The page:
Rem looked as out of place in his own home as the kids did in the middle of the woods.

I had to help him.

Maybe I made this bad decision because it had been so long since I last saw him. Maybe I let my heart lead because the beard disguised him in a dark, tempting mystery. Or maybe I took pity on him because five years ago I had been hopelessly in love with our small town’s baddest bad boy.

Rem wasn’t a trouble-maker anymore, but he was still in trouble. Especially now that Butterpond had changed so much. We had cell phone reception. Community events. A giant Facebook group where all the busybodies kept in touch. Butterpond wouldn’t let him hunker down in the forest and hide forever.

And it must’ve terrified him.

“How’s the farm?” Even his words were jagged, briars in his throat. Either he was out of practice with small talk or he knew he shouldn’t have asked.

“It’s a warzone,” I said. “but no fires at least.”

“Tidus okay?”

“Is he ever?” I smirked. “Tidus hates this town as much as me.”

“What about everyone else?”

Well, they wouldn’t be happy to hear that Rem came back home. “Julian is…Julian. Trying to rebuild the farm like he has any idea how to manage it. Marius is overseas still—he can’t tell us where, and he likes it that way. Varius hasn’t been the same since the tornado. Quint…God only knows. Runs around like a puppy, but turns rabid the instant any of my brothers look his way.”

Rem rummaged through his fridge and offered me a beer. I shook my head. He popped the cap off but didn’t drink.

“About your dad…” he said.

“I know.”

“Just…I’m sorry.”

So was everyone, but I still nodded and accepted the thoughts, prayers, and Bundt cakes.

“We knew it was coming,” I said. “His heart was bad.”

“Doesn’t mean it hurts any less.”

I’d done a fantastic job of smooshing that pain deep, deep down and suppressing the memories of the past few months when I’d taken care of him. My brothers understood, but it felt different for me—the one adopted girl in the family of biological sons.

They’d left me alone on the farm with Dad, and the family slowly tore itself apart. Fight after fight, even during Dad’s last days. Each of my brothers swore they’d never speak to the others again.

At least, until that phone call had to be made.

“The good news…well…news, I guess,” I said. “Everyone is home now. In Dad’s infinite wisdom, he left the farm to everyone. Every decision on the land must be made in unison, in person. No subdividing the farm. No selling our pieces to anyone else. It’s World War Three with pitchforks and chicken coops.”

“Feathers flying?”

“Bombs dropping like eggs.”

Tabby attempted to toddle with Rem’s wallet into the bathroom. Mellie giggled from inside. Rem excused himself, swore as the toilet flushed, and returned with a soaking wet wallet. He pitched it into the sink and shooed both kids away.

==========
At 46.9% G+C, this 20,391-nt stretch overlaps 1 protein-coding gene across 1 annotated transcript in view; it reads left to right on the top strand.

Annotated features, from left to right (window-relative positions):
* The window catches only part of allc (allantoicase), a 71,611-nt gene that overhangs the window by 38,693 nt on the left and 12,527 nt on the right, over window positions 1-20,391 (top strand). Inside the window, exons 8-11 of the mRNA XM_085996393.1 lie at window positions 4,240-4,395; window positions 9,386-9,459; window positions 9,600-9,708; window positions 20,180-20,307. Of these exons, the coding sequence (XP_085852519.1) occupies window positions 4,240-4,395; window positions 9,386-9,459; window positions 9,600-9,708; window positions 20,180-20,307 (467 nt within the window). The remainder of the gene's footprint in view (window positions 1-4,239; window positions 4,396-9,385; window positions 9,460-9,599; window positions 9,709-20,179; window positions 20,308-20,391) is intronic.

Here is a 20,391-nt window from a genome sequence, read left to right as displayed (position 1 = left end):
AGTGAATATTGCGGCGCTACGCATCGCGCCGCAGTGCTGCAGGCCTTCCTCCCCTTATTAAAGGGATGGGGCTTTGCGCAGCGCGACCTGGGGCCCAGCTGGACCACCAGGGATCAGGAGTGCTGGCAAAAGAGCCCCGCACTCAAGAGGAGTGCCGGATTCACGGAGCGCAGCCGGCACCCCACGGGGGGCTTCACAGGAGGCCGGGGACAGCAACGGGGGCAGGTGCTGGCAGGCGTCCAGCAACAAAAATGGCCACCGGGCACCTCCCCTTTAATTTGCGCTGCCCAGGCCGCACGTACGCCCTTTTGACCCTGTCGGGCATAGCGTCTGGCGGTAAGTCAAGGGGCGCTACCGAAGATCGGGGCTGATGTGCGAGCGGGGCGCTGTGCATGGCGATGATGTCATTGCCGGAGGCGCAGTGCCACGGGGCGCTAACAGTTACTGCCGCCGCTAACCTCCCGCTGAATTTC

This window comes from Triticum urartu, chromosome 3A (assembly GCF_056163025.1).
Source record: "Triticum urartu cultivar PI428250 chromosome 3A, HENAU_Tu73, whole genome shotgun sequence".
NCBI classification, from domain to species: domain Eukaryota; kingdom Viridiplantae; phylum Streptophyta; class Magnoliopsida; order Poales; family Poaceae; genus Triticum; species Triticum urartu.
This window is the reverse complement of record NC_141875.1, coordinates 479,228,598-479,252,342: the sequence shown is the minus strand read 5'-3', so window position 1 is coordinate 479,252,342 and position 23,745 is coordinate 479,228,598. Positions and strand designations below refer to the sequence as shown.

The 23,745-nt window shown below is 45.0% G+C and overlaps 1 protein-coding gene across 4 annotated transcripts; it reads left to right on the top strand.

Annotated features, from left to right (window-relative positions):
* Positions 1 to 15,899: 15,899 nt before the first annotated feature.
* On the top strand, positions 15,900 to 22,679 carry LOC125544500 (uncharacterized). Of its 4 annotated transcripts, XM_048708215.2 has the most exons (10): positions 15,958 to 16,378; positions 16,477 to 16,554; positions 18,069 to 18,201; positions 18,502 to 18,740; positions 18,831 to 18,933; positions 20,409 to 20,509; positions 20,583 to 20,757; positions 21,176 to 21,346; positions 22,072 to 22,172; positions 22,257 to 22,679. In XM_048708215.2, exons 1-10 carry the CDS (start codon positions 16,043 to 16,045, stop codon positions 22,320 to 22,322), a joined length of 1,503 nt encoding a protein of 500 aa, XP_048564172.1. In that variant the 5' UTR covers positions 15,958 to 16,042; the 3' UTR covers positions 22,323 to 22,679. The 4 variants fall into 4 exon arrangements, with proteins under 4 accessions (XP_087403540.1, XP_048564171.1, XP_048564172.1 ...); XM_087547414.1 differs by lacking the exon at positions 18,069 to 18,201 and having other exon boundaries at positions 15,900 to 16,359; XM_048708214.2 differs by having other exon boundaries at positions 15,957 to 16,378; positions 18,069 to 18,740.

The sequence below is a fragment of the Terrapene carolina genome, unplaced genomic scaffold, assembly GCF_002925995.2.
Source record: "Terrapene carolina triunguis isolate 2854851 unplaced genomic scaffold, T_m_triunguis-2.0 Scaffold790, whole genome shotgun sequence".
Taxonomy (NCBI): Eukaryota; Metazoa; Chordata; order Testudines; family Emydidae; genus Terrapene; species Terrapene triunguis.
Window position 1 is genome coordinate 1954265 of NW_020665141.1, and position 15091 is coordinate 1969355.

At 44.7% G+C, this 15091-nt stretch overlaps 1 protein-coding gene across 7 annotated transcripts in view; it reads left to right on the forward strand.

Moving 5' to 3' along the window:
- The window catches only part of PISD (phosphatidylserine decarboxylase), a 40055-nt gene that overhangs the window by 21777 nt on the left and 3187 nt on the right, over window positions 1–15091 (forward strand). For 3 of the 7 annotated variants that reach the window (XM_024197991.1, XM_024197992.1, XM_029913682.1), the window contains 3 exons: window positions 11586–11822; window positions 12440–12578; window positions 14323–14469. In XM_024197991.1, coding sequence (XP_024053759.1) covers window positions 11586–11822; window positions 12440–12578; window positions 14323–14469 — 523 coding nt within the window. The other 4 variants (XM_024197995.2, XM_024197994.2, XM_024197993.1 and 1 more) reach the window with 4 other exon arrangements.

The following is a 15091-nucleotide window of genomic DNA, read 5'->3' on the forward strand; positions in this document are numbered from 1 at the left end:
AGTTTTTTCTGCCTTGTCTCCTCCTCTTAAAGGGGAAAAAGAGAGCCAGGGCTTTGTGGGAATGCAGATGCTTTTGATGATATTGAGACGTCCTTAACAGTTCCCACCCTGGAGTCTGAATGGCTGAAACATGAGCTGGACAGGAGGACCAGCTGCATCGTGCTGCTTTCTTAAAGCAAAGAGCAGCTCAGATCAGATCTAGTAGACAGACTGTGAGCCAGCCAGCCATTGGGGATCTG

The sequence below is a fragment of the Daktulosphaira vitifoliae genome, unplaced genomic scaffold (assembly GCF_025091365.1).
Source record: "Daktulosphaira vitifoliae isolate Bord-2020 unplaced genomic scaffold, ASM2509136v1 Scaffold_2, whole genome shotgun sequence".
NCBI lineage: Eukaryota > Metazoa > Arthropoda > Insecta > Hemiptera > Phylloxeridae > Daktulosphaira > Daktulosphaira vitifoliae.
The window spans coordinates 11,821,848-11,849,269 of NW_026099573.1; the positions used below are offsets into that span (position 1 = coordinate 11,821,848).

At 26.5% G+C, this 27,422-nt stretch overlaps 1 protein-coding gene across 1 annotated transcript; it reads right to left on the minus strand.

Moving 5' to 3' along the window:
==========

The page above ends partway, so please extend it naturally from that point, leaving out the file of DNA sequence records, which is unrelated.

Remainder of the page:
They stayed glued to him, wrapping their arms around his legs like they hadn’t been hugged in years. Rem knelt down and welcomed them into his thick arms.

It wasn’t a sight I’d expected to see from a man like him.

“So what…” His words mumbled over Tabby’s fingers as she clobbered him in the mouth. “What are you…doing?”

“Anything I can to get out of here.”

Mellie slid from his side and skipped back to her baby doll. He set Tabby on the counter. I rushed forward before he realized that the one-year-old was a bit hyper and likely to take a tumble. She eagerly offered me more of his possessions. I accepted the jingling keys and his cellphone, but I stopped her before she lunged for a sheathed bowie knife tucked inside a stack of paperwork.

Rem leaned against the sink, sipping his beer. “You’re leaving, huh? Where are you planning to go?”

“Anywhere.”

“Been there, Sassy.” The nickname rolled off his tongue, like he’d never stopped using it. “Running doesn’t get you as far as you think.”

“Well, I need to get somewhere. I love my brothers too much to start hating them.”

“You know they need you, especially with your parents gone.”

The guilt was already suffocating me. “Jules says I remind them of Mom.”

“Yeah. I can see the family resemblance.”

As was the gentle joke which passed around the town. I brushed my dark fingers through the bouncing curls I’d swept away with the aid of a bubblegum pink scarf. Didn’t matter if my momma was blonde haired and green eyed or if she shared my mahogany skin and fawn eyes, people in Butterpond knew I was her daughter because she’d taught me how to be a lady.

And how to whoop my brothers into shape if they gave me a hard time.

But mostly how to be a good lady.

Also, a forgiving woman. She never thumped the Bible, only used it to swat our backsides when we acted out. What would she say about this? The man I swore never to forgive…and the kids tumbling around his house.